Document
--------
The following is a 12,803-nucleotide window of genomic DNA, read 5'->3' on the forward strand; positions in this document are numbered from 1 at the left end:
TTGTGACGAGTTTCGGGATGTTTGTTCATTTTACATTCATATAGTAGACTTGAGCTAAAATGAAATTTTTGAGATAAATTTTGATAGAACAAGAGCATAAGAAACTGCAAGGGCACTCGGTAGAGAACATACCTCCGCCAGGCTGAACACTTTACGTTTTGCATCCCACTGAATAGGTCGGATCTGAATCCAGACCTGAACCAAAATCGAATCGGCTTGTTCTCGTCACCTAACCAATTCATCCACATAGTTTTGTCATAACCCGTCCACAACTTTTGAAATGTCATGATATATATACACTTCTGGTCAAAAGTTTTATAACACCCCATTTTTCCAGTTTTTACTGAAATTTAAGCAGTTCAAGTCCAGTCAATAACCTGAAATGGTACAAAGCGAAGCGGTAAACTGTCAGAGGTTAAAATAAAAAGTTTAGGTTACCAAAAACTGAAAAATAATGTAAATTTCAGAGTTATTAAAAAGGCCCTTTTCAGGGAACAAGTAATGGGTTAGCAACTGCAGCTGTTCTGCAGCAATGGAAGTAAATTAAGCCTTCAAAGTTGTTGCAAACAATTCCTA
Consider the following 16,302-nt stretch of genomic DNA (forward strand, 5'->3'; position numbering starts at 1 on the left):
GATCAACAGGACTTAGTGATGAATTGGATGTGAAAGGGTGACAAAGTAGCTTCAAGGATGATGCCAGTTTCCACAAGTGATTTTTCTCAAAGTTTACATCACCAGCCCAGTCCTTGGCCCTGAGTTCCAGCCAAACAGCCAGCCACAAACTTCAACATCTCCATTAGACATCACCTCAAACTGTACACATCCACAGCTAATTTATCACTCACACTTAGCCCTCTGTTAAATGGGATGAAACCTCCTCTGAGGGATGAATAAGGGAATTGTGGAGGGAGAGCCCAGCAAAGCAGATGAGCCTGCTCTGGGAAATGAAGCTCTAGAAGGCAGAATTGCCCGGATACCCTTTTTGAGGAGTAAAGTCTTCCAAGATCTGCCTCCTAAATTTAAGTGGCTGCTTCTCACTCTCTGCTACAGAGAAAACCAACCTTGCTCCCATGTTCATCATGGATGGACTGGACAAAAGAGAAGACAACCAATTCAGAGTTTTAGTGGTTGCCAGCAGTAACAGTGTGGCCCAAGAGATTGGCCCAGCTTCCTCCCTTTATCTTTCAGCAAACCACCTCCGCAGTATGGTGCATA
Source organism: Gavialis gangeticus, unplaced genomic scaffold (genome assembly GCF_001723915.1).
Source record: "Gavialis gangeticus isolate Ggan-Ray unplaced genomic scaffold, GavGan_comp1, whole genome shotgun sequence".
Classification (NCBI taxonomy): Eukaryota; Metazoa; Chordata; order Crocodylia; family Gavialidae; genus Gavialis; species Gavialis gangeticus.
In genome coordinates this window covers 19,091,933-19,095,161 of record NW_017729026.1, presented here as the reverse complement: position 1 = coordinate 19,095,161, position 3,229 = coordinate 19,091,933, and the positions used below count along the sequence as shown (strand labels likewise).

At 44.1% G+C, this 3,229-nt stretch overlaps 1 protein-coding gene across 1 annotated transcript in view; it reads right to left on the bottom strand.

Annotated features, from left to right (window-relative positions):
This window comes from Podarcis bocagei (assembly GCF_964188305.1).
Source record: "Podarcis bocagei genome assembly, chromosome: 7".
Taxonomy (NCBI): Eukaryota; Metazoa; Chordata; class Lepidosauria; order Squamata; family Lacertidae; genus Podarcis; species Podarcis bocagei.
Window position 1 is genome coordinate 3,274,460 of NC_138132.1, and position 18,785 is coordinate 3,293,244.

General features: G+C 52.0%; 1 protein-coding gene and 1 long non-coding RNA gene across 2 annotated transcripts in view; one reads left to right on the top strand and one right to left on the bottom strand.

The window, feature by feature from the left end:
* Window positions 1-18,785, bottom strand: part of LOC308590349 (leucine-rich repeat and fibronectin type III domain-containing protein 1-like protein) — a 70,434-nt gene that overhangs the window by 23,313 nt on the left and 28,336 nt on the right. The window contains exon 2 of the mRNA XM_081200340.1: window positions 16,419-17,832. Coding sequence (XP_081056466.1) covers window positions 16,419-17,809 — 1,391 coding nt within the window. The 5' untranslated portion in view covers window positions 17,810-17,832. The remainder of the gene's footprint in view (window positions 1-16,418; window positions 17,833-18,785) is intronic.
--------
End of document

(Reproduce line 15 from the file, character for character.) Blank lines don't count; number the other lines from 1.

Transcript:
General features: G+C 52.0%; 1 protein-coding gene and 1 long non-coding RNA gene across 2 annotated transcripts in view; one reads left to right on the top strand and one right to left on the bottom strand.